05/06/2007 11:00PM

Too sharp to remain in the barn


ELMONT, N.Y. - Trainer Bruce Levine was planning to wait another week to run his unbeaten New York-bred Bustin Stones. The horse had other ideas.

So, instead of pointing to next week's Ogygian Stakes for open-company 3-year-olds, Bustin Stones will face fellow New York-bred 3-year-olds in Wednesday's Screenland Stakes at Belmont Park. The Screenland is run at 6o1/2 furlongs.

Bustin Stones, a son of City Zip, has been most impressive in his first two starts despite racing a bit greenly in both. He captured his debut by seven lengths on March 24 before winning the Times Square Division of the New York Stallion Stakes by 4 1/4 lengths on April 22. He ran seven furlongs in 1:22.38 that day, despite stumbling at the start.

"He ran fast - I don't know how much faster you could go - he got pressed, he handled the seven-eighths,'' Levine said.

Initially, Levine thought Wednesday's race had Bustin Stones coming back "a hair quick,'' which is why he was going to wait until next week's Ogygian, also at 6 1/2 furlongs.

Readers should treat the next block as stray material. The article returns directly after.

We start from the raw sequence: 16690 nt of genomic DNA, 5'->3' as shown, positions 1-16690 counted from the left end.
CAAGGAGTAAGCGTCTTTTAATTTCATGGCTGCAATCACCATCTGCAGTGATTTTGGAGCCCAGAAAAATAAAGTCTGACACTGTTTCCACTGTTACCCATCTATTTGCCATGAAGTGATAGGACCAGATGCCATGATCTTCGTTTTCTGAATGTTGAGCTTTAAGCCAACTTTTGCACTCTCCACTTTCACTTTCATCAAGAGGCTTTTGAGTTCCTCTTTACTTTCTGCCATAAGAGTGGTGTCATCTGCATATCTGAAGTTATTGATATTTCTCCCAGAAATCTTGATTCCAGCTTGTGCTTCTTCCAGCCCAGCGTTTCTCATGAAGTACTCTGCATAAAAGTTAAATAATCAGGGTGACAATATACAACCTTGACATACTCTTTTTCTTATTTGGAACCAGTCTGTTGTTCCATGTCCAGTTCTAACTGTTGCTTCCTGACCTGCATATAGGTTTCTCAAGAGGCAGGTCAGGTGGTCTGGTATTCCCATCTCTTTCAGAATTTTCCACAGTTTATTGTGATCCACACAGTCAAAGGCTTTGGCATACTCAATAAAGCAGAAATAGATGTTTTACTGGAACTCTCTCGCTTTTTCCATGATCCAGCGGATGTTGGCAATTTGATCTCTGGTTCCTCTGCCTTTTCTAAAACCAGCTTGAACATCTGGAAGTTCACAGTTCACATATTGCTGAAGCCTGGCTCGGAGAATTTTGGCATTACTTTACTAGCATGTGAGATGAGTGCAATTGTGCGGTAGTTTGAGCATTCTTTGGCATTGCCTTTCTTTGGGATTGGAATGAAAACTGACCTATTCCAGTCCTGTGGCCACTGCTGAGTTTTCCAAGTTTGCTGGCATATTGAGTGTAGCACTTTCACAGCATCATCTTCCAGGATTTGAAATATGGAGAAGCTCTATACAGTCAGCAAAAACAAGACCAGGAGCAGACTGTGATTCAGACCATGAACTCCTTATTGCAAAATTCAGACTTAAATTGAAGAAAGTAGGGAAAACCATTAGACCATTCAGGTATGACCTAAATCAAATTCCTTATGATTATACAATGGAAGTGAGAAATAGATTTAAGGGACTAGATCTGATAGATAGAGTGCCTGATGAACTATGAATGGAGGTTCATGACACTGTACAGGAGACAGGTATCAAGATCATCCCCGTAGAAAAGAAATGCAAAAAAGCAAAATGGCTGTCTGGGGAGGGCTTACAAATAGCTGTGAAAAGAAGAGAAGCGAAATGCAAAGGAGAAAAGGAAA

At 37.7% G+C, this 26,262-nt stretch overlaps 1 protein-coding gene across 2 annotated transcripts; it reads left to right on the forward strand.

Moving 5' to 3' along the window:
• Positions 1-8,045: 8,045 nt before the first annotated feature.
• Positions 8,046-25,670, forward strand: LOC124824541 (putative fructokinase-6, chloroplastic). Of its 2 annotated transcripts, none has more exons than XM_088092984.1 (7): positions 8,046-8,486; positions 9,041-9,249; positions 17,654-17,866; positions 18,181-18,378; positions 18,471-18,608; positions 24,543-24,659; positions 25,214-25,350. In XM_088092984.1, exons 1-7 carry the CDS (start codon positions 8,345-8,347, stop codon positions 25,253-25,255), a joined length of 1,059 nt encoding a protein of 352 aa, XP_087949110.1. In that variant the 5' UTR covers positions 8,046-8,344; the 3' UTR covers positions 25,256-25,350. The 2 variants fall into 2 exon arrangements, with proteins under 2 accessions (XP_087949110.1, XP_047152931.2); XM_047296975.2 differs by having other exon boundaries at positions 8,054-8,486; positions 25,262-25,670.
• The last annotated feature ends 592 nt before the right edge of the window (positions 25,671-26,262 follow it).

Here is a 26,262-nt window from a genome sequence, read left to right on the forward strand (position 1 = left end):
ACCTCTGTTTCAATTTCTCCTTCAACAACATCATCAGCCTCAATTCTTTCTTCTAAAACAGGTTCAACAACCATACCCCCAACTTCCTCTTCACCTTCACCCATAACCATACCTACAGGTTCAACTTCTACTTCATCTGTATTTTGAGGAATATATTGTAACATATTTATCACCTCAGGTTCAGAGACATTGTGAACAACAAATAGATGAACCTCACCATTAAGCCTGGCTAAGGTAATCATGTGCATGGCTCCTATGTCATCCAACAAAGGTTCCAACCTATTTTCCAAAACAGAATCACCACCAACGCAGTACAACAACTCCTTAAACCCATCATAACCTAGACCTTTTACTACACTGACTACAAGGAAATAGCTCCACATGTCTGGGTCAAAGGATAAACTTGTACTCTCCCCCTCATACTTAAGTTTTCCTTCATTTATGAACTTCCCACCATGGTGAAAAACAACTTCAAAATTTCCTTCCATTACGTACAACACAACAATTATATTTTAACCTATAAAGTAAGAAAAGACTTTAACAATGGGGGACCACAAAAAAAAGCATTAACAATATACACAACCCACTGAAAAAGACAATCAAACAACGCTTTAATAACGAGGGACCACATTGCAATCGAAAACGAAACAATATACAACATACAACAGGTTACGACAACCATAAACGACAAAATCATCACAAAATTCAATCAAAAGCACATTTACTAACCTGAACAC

"But he came out of the race like he never ran,'' Levine said. "I'd much rather go against statebreds. If he runs good, maybe I'll take a shot at the Woody Stephens.''

Levine is referring to the Grade 2, $250,000 sprint race for 3-year-olds on the Belmont Stakes undercard June 9.

Bustin Stones, who looks like the main speed of Wednesday's race, will break from post 6 in the seven-horse field.

Bustin Stones's toughest competition figures to come from Chief's Lake, who makes his 3-year-old debut for the Steve Asmussen barn. Chief's Lake went 3 for 3 at Belmont last fall, including a four-length victory in the Sleepy Hollow Stakes.

Chief's Lake had an interrupted training schedule in the winter, but has breezed eight times since March 5, including a half-mile in 48.17 seconds on Monday at Belmont. It was the fastest of 34 works at the distance.

Garrett Gomez, aboard Chief's Lake for two of his wins last fall, has the call from post 6.

Indian Camp, a son of Forest Camp, returns to New York-bred competition after finishing fifth in the Bay Shore Stakes in April. Prior to that, he won a statebred first-level allowance race by 3 1/2 lengths.